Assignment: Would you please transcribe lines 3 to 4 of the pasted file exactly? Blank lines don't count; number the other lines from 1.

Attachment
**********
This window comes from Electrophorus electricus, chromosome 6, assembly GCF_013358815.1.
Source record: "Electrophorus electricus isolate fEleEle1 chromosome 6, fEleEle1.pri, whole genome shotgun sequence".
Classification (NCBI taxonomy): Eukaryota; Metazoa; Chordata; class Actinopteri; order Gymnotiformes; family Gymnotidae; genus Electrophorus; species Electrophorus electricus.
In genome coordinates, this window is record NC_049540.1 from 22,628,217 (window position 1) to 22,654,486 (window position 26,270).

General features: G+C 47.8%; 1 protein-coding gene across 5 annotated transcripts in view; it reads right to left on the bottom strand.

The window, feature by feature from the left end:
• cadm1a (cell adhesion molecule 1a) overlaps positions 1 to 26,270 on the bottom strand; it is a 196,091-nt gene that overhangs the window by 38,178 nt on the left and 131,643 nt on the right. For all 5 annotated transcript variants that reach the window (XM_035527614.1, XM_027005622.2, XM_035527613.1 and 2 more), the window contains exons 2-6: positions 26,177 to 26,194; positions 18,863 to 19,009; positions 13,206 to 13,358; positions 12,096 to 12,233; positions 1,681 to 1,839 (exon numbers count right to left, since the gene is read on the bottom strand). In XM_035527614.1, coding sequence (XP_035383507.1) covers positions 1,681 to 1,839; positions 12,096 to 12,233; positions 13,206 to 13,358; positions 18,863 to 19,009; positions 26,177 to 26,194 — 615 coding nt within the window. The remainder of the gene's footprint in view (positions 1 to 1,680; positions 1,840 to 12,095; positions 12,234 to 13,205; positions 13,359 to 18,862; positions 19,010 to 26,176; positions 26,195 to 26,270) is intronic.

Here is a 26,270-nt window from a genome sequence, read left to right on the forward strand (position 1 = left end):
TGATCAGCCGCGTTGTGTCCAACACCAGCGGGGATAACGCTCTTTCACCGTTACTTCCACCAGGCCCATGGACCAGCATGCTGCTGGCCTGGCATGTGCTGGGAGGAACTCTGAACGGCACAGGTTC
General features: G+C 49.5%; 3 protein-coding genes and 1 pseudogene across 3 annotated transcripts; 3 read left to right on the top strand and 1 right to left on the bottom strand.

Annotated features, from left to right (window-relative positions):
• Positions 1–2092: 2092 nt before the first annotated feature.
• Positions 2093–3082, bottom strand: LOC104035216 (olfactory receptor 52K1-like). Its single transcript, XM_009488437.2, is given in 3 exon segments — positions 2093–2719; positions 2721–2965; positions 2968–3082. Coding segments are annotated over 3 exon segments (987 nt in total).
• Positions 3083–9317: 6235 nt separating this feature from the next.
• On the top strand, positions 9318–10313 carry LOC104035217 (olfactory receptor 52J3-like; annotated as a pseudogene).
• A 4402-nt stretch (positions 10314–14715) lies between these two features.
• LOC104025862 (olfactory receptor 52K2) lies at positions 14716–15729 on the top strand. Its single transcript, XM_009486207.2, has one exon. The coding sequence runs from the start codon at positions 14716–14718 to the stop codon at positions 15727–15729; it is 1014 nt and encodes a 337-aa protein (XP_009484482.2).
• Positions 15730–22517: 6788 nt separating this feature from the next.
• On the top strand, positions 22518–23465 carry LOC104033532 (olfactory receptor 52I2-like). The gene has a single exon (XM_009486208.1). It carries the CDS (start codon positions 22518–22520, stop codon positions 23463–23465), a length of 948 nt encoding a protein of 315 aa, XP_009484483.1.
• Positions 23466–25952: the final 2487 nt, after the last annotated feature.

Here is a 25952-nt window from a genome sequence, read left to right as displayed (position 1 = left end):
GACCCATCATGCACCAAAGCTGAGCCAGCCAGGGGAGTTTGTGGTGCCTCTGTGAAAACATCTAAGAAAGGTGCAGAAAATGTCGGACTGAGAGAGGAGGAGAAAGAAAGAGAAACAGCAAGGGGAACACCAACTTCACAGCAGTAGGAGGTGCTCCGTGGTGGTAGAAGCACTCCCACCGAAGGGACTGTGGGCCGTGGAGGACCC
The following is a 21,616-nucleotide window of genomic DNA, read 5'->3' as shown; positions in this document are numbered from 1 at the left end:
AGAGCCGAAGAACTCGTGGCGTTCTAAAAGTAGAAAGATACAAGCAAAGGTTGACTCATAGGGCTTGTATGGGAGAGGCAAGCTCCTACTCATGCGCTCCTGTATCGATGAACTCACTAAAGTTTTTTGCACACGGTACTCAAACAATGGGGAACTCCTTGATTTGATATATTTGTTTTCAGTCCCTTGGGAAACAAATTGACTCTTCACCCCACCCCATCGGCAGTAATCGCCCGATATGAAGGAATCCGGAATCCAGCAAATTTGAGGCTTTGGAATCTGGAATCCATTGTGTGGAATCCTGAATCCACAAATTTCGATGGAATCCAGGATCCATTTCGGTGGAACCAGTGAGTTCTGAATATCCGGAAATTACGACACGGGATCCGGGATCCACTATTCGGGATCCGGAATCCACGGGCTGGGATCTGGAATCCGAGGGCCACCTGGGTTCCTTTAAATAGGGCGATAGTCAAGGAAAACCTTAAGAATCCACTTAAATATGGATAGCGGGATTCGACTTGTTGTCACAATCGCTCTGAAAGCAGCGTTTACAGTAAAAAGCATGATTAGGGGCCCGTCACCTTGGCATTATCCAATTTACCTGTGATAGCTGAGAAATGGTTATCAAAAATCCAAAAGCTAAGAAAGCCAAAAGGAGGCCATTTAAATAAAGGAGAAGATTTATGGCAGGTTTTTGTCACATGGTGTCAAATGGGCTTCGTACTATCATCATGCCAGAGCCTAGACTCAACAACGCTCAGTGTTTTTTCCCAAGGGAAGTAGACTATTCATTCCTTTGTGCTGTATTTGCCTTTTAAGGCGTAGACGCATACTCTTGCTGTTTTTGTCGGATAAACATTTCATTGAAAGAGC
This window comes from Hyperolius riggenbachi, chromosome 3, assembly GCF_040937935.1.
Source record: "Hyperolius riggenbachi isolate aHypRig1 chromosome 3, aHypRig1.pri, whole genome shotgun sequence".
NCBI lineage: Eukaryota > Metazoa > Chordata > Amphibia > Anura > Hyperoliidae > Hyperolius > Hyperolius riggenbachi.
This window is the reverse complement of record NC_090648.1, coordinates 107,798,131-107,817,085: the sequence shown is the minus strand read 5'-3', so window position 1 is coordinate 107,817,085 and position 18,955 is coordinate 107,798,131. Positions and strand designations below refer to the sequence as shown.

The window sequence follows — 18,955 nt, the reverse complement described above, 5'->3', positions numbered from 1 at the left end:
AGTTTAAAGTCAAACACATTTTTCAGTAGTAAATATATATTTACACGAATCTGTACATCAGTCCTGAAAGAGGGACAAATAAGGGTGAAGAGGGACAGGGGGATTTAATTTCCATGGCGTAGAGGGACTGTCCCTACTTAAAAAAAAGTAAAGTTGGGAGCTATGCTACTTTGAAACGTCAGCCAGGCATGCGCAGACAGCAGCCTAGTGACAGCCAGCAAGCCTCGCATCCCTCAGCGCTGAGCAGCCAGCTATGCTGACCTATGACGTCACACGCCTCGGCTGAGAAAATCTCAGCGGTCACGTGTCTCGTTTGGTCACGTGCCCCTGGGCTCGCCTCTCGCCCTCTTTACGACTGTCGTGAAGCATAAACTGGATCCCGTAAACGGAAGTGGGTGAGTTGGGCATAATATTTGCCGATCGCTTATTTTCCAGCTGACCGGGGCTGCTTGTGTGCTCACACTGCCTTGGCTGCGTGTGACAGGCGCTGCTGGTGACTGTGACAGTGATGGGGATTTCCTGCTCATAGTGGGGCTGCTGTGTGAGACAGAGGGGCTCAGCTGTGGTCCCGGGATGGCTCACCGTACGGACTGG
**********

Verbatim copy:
Classification (NCBI taxonomy): Eukaryota; Metazoa; Chordata; class Actinopteri; order Gymnotiformes; family Gymnotidae; genus Electrophorus; species Electrophorus electricus.
In genome coordinates, this window is record NC_049540.1 from 22,628,217 (window position 1) to 22,654,486 (window position 26,270).